Whether it concerns a renewed partnership with the historic Eastern Catholic Churches, or forging new bonds hopefully leading to communion with the Orthodox, the model for Pope Francis’s understanding of the Christian East, unlike his predecessors, is not European. They envisaged the re-composition of the old Christendom around the reference points of the Mediterranean. But in world Christianity, Borgoglio has seen that the East is now right across the West, just as the West has suffused the lands of the East and is likewise worldwide. To talk of our respective territories is, as Benedict realised, increasingly beside the point. Anthony O’Mahony, director of the Centre for Eastern Christianity at Heythrop College, estimates that there are now over 4 million Eastern Christians, Catholic and Orthodox across Western Europe. But the weight of the diaspora seems to be shifting from Europe and North America to the emerging powers in the global south, notably Australia and Latin America. Here these old Churches are young and confident, able both to sustain their tradition as they also become indigenous and move beyond being simply ethnic chaplaincies. They can thus play strong roles alongside others in the work of evangelisation, spiritual renewal, ecumenical engagement and wider social development. This is what Pope Francis is used to and how he will approach the inheritors of Byzantium across Europe too, Catholic and Orthodox alike.
So, what of the Russian Orthodox Church, the largest of all? Moscow regards itself as Third Rome and the decisive player in the future of the Orthodox Church as a whole. It believes an alliance with the Catholic Church in “the struggle for the soul of Europe” is critical, but finds the universal primacy of the Roman see difficult to contemplate. It sent its Head of External Relations, Metropolitan Hilarion of Volokolamsk, who did his doctorate in the West at Oxford and is regarded as a likely successor to Patriarch Kirill. The message from Moscow present and future was clear: Pope Francis was firmly addressed as “primate of the Roman Catholic Church” and as Kirill’s peer. Despite progress in Orthodox-Catholic dialogue, which is seeking an agreed view on the Roman primacy in the first millennium as a basis for recovering communion, it feels out of place to the Russian Church, whose consciousness largely relates to the second, during which it has grown considerably, with little awareness of the need for a universal primacy. Its present size, resources and world diaspora mean that it is no longer local but a fact of life to come to terms with, not just for the Catholic Church but other Orthodox jurisdictions too. Importantly, Russia’s activity in the Middle East reanimates an Imperial role as protector of all Orthodox. Given that peace and stability for that region and its Christians will loom as large for Francis as for Benedict, because they directly affect the wellbeing of Europe, the significance of the Moscow patriarchate has to be faced.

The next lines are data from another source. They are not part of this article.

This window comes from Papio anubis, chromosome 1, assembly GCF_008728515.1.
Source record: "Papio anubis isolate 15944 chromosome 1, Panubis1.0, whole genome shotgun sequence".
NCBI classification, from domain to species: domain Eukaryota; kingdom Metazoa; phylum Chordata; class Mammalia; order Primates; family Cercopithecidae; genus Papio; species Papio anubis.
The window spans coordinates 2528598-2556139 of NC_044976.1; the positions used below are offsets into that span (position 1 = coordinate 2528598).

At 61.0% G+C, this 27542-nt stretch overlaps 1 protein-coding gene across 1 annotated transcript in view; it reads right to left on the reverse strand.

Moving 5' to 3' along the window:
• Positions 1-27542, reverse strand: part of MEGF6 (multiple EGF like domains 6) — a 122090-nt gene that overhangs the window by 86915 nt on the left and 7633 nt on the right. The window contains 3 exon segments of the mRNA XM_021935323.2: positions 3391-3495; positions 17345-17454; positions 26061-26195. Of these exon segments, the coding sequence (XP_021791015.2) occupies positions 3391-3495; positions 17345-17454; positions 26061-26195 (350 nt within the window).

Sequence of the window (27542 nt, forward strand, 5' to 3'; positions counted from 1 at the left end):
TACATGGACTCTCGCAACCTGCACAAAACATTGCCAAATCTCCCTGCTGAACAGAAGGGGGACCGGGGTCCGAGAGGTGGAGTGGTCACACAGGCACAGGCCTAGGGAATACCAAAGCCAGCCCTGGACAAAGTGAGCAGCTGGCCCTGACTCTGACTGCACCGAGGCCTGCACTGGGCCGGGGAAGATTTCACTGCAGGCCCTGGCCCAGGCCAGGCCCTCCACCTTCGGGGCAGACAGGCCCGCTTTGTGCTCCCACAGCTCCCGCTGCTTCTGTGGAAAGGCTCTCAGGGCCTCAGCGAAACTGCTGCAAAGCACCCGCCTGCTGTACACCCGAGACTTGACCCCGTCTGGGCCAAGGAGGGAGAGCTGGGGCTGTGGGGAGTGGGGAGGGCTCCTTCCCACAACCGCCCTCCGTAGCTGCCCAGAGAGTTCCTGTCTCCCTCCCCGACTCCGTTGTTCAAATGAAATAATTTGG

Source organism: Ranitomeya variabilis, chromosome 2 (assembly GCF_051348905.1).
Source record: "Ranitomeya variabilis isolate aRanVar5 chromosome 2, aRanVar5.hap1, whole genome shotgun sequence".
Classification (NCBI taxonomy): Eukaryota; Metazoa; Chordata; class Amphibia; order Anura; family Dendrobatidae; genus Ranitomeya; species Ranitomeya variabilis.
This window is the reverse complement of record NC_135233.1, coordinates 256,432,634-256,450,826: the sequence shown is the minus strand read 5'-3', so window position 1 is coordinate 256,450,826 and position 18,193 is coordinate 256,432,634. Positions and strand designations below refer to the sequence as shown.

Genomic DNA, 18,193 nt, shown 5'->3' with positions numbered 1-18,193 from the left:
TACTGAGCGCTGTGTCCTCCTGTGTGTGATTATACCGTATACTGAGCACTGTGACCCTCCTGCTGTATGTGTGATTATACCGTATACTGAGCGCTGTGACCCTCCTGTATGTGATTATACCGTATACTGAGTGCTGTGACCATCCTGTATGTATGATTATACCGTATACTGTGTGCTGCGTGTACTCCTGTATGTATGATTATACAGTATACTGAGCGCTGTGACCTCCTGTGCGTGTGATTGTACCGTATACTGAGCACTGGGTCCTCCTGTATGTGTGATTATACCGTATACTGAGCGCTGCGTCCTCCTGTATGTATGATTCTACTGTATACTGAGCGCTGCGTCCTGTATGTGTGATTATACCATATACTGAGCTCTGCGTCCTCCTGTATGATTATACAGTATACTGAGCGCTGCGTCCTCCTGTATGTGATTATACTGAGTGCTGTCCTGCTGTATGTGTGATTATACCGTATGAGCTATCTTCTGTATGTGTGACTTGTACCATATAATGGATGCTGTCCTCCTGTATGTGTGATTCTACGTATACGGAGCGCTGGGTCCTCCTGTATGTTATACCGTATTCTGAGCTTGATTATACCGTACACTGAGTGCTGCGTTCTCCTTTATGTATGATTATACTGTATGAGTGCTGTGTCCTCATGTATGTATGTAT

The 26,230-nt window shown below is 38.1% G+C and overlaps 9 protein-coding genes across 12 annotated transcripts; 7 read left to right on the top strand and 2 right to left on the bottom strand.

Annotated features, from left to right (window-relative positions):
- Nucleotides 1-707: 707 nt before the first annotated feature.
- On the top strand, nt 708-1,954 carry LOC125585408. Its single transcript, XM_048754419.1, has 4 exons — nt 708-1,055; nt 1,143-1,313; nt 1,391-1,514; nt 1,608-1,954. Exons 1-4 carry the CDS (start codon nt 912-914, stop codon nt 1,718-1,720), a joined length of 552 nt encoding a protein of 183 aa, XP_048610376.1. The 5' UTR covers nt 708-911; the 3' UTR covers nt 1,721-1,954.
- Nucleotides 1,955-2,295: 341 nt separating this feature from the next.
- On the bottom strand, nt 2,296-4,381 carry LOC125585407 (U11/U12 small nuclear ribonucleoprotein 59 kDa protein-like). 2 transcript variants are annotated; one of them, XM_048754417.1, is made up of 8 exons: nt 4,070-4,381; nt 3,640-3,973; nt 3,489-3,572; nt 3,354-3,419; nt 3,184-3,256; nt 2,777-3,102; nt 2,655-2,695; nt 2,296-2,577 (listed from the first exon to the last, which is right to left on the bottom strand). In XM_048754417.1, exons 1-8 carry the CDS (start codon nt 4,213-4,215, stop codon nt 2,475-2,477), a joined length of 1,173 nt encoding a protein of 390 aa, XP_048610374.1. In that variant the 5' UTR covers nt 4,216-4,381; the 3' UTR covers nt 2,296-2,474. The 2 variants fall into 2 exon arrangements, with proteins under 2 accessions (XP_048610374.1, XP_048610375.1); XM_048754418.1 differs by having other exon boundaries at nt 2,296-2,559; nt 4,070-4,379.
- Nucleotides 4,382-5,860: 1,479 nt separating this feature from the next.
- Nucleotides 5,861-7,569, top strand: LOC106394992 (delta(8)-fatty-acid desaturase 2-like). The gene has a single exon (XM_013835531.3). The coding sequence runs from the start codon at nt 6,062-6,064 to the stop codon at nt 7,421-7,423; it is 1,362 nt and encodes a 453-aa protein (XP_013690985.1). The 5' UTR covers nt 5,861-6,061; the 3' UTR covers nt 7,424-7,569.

Pope Francis’ intention to trust and work with the “local Church” resonates with many Orthodox. They have long been looking for signs that the collegiality set forth at Vatican II will turn into reality. They have noted how he has called himself not supreme pontiff or pope, but Bishop of Rome. They will be looking to see how the primate of the Church “presiding in love” at Rome, will treat the Eastern Catholic Churches: as subsets of the global Roman Catholic organisation, or as honoured Churches, firmly rooted in their local homeland, yet now living side by side with Latin Catholicism’s own diaspora in the emerging societies of the south and throughout the world. It will reveal how the new Pope envisages the restoration of communion between Catholics and Orthodox, since West and East must rely on each other for the future. The Orthodox will be hoping that indeed Pope Francis, Brother Peter to Brother Andrew, “knows our Church”.
Fr Mark Woodruff is a Westminster priest and Vice-Chairman of the Society of St John Chrysostom, which promotes Catholic-Orthodox relations and the unity of the Churches of East and West.